NY: Sloane Stecker Physical Therapy notifies 2,000 patients of breach

Sloane Stecker Physical Therapy recently notified 2,000 patients of a breach:

June 18, 2014

Re: HIPAA Breach Media Notification

Sloane Stecker Physical Therapy, PC recently learned that certain protected health information, including names, addresses, telephone numbers, and potentially other private information, was taken without its authorization from its secure computer network. It is publishing this notice as part of its ongoing commitment to patient privacy and in compliance with HIPAA requirements.

Although Sloane Stecker Physical Therapy informed patients that it “has good reason to believe that the protected health information was not taken for the purposes of identity theft or other similar related purpose,” it advised patients to place fraud alerts on their credit reports and monitor their credit reports. It also offered them a year of credit monitoring at the entity’s expense.

Although the letter does not come out and directly inform patients what happened , it appears that an employee or someone with authorized access to the database took patient information:

Sloane Stecker Physical Therapy wishes to ensure its patients that it maintains all patient information and records in a secure password protected database in compliance with all required laws and regulations. Only those persons who are authorized by our practice to access this database have been provided with the password.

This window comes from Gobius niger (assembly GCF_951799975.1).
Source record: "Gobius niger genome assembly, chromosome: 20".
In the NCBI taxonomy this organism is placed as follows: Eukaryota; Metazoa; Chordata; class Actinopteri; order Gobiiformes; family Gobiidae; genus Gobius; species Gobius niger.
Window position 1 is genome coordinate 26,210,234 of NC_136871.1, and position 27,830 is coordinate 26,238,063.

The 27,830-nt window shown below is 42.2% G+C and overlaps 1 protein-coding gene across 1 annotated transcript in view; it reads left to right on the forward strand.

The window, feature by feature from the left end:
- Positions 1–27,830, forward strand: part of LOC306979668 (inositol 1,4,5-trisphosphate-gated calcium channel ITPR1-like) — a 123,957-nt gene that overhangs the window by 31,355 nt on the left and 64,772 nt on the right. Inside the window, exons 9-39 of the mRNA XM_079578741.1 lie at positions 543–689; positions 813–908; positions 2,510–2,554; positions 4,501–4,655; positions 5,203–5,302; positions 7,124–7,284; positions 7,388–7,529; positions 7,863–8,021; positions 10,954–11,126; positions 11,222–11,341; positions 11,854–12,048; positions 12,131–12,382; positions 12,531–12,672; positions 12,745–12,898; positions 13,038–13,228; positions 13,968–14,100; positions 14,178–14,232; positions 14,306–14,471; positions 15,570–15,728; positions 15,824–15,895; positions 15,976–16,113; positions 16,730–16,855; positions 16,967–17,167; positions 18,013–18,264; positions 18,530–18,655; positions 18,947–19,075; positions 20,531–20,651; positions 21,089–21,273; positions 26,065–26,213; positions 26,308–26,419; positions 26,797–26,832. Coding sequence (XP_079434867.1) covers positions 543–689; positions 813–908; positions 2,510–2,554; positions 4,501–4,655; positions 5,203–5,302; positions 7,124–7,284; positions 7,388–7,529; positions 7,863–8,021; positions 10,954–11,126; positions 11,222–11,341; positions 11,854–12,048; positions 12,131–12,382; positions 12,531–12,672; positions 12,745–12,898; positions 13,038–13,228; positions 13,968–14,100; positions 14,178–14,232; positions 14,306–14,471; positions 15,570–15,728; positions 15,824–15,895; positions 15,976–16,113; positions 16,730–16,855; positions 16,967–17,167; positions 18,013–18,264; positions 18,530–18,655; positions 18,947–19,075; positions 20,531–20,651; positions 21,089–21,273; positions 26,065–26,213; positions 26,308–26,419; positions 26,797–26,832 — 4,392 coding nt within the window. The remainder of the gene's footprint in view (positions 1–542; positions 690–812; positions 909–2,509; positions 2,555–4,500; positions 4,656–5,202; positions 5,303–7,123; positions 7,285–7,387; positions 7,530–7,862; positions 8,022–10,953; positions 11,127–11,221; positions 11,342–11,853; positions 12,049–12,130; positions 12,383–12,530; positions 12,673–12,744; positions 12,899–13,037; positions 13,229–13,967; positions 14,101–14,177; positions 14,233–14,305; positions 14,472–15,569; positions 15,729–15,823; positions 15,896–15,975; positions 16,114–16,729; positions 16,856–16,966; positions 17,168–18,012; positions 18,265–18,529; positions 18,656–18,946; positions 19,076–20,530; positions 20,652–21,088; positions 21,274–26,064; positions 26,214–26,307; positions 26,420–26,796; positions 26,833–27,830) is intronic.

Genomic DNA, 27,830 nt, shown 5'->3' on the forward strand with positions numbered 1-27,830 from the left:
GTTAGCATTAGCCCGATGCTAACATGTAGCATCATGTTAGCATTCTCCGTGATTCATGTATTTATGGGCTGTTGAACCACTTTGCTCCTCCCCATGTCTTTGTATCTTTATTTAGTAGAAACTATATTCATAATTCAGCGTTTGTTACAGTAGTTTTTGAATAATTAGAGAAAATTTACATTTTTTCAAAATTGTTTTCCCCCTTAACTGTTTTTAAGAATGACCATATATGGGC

With respect to the protected health information that was taken, Sloane Stecker Physical Therapy has sent breach notification letters to all of its patients. It additionally retained legal counsel, which secured the return of the protected health information that is believed to have been taken.

According to its notification to HHS, 2,000 patients were notified of the incident which Sloane Stecker coded as theft of information from EMR. The incident reportedly occurred on February 21. It is not clear from their HIPAA notice on their web site when the breach was actually discovered or why it took until June to notify patients. Nor does the letter indicate whether any health/medical information was improperly acquired.

Although the media notice was written on an appropriate level for comprehension, it would have been better if it had included the date of the incident, a clearer description of what happened (so that patients can assess their risk) and a fuller description of what kinds of information were acquired.

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